Vaccination campaign continues to gain momentum

"It is gratifying that another vaccine is available in Europe." This stated the MEP and health policy spokesman for the largest group in the European Parliament (EPP-Christian Democrats), Dr. med. Peter Liese, after the European Medicines Agency (EMA) today issued a positive risk assessment for the vaccine from Johnson & Johnson. The vaccine was already approved by the EMA for Europe in March and was due to be shipped last week. However, following reports of possible severe side effects, the shipment to Europe was halted. Previously, U.S. health officials had recommended a stop of vaccinations.

"The side effects need to be taken very seriously, but first, they are extremely rare and second, they can be treated. It is important that people who have signs of side effects, for example, severe headaches after the fourth day or noticeable bleedings, present themselves immediately to a doctor or even to a hospital. Overall, the risk from Covid-19 is definitely greater than the risk of vaccine side effects," Liese said.

According to the doctor and MEP, the incident shows that proper surveillance of drugs and vaccines after placing it on the market (pharmacovigilance) is even more urgent than normally in this case. Behind the side effects, Liese suspects the vaccine type. "The side effects seem to be related to the principle of the vector vaccine, as they are found in both AstraZeneca and Johnson & Johnson if you look carefully. This is another argument for not launching the Russian vaccine, Sputnik V, with an emergency approval, but for carefully reviewing it. The European Medicines Agency looks at the original data and looks behind the scenes, and only if it gives green light, the vaccination with Sputnik would be a possibility in the EU," said Liese.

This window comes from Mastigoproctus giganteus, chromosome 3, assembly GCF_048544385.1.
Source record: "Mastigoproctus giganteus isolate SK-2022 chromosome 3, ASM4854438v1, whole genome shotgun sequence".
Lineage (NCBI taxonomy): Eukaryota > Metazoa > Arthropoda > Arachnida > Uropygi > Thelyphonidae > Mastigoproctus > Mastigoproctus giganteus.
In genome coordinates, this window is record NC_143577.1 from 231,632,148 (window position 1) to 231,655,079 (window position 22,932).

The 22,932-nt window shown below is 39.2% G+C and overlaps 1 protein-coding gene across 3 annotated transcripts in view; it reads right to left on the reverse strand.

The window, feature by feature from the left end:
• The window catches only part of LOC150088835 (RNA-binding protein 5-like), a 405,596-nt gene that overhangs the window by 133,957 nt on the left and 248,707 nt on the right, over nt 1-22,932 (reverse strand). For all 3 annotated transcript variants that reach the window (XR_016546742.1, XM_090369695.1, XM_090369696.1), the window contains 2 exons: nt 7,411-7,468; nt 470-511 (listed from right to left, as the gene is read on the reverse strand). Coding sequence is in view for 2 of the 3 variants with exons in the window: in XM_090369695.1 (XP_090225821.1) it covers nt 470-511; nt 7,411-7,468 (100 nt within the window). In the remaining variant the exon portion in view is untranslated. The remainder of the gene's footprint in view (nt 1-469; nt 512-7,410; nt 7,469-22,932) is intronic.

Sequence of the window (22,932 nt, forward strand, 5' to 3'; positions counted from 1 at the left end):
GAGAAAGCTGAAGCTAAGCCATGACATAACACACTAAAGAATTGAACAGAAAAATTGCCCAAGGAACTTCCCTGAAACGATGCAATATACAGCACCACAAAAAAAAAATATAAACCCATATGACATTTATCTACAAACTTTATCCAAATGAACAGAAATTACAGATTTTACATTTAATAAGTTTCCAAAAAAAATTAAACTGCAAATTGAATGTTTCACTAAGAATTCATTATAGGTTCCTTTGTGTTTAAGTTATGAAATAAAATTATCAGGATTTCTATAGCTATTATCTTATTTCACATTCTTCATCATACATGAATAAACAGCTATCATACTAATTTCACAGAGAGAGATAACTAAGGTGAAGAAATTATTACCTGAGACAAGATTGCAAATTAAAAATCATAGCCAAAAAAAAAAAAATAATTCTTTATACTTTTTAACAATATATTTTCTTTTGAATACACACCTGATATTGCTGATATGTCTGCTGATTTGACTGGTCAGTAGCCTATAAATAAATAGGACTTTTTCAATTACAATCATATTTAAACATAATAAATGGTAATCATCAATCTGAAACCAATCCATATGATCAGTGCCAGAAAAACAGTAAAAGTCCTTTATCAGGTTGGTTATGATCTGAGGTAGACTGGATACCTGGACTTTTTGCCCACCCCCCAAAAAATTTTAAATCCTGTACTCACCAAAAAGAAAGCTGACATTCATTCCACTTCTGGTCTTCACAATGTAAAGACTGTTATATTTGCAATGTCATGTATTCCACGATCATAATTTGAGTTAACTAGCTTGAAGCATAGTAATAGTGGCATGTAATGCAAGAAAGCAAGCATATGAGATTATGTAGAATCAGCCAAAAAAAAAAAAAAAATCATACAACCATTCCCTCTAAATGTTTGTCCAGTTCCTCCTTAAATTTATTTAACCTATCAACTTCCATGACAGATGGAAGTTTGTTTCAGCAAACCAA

By promptly vaccinating with the Johnson & Johnson vaccine, which, unlike the other approved vaccines, requires only one dose for full protection, Liese anticipates a further increase in the rate of vaccination. It is possible that, as with AstraZeneca's vaccine, some member states will recommend that certain population groups will not be vaccinated with Johnson & Johnson initially. In some states, AstraZeneca's vaccine has been given in recent weeks to those groups of people for whom it was recommended, without complications on a large scale.

"This could also greatly accelerate vaccination with Johnson & Johnson. After today's decision by the EMA, I am very optimistic that it will be possible to vaccinate so many people in Europe in the summer that community immunity (also called herd immunity by some) will develop. If enough people get vaccinated, the virus will eventually have no chance. In the coming weeks, the focus will no longer be on the vaccine shortage, but on whether the vaccine is being vaccinated efficiently and whether enough people are getting vaccinated. If this works well, Corona will be much less scary in just a few months. That's why it's important to be cautious now and stick to the measures, because if someone dies from Covid-19 shortly before the vaccination and shortly before the end of the pandemic, it's particularly tragic," Liese concluded.